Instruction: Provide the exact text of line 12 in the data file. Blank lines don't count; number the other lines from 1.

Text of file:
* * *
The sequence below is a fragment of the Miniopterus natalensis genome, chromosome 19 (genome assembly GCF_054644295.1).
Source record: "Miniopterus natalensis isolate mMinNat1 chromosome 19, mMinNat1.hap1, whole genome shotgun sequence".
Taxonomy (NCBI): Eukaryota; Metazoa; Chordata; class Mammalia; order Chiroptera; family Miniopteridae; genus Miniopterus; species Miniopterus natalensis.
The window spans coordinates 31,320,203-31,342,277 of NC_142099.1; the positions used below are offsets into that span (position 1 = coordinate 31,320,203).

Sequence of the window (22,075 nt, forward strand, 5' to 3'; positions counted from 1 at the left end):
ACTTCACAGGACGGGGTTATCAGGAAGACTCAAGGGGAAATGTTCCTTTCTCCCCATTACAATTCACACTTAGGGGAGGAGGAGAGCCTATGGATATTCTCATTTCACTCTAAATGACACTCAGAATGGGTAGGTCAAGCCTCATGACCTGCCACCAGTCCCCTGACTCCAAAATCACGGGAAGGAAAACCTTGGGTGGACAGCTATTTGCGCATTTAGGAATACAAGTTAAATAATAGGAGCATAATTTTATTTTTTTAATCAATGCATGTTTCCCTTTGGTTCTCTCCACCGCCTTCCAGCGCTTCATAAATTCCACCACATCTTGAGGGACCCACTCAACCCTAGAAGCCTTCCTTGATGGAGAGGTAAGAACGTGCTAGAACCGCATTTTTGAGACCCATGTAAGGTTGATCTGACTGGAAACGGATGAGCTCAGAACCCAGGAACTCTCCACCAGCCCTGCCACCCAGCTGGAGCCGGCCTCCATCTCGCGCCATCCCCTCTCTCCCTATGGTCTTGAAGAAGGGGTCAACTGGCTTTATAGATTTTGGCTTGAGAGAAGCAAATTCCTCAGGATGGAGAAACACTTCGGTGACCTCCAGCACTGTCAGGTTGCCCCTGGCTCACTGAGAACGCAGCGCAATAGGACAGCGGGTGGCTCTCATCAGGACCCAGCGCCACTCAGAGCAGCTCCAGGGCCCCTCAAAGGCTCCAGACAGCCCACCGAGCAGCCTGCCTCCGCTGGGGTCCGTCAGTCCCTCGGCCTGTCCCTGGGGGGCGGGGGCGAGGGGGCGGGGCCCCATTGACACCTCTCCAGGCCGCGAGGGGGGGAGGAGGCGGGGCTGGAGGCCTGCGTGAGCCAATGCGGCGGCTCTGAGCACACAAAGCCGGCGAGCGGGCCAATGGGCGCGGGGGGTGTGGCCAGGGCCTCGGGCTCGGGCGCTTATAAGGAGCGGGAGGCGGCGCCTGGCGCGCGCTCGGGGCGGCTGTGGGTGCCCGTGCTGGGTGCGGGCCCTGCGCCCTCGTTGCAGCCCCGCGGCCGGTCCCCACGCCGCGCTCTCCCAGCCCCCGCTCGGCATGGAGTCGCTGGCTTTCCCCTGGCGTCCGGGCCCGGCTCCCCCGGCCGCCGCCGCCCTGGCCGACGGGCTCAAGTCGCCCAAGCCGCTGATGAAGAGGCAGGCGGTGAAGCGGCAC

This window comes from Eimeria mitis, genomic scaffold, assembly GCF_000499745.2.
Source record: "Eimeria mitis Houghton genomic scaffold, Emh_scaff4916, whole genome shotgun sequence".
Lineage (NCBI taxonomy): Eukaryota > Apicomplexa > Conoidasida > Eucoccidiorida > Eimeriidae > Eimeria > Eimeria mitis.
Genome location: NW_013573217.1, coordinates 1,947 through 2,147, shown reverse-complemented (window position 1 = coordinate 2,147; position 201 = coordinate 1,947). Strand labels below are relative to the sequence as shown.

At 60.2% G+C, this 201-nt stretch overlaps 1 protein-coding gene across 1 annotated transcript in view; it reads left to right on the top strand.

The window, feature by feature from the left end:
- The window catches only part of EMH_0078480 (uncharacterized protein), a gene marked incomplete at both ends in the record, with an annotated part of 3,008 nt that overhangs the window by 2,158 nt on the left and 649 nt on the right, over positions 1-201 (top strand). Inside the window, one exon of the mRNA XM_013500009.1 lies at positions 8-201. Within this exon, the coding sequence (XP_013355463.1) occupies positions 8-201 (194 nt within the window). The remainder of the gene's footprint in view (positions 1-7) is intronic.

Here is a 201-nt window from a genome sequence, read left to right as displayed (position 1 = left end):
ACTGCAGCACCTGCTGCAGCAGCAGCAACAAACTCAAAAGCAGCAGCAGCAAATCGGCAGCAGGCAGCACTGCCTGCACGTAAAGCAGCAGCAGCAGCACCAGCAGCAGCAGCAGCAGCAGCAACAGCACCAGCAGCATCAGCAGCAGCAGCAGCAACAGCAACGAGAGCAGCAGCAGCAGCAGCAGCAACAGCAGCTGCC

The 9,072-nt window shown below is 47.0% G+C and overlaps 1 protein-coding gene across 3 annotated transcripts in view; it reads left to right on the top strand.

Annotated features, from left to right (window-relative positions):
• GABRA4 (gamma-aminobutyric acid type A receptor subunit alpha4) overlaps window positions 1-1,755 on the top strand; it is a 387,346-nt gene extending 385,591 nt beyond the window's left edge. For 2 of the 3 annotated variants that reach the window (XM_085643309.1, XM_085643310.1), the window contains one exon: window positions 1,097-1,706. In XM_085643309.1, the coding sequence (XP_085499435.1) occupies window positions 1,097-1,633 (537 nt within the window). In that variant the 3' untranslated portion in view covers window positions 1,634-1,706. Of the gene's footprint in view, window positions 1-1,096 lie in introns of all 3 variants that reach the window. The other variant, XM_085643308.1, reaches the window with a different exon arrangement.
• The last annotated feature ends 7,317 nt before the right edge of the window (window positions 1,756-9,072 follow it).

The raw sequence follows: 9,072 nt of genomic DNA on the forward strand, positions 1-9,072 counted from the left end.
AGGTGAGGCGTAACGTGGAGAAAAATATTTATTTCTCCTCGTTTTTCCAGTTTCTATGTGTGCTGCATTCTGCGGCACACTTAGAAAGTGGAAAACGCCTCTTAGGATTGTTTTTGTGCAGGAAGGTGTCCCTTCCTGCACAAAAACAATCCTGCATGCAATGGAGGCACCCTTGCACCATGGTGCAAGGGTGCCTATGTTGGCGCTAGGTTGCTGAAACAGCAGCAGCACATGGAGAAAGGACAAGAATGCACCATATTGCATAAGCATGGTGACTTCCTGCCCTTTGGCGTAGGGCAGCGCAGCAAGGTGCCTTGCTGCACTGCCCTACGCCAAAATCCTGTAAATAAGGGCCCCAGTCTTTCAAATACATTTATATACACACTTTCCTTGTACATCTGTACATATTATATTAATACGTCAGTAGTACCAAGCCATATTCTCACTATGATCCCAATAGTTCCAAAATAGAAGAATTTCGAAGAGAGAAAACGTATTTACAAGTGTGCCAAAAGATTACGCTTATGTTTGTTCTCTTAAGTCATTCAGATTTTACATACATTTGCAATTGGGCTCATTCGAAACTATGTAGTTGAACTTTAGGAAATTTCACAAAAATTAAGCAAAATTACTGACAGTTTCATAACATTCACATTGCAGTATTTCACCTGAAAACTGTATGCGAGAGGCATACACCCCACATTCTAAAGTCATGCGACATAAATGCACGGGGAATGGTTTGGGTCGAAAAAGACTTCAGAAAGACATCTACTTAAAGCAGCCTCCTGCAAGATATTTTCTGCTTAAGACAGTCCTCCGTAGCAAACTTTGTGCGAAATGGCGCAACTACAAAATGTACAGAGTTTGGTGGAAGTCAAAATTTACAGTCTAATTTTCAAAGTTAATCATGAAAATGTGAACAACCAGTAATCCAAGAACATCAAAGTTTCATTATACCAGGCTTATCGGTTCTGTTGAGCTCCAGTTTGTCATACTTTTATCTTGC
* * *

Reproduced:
The window, feature by feature from the left end: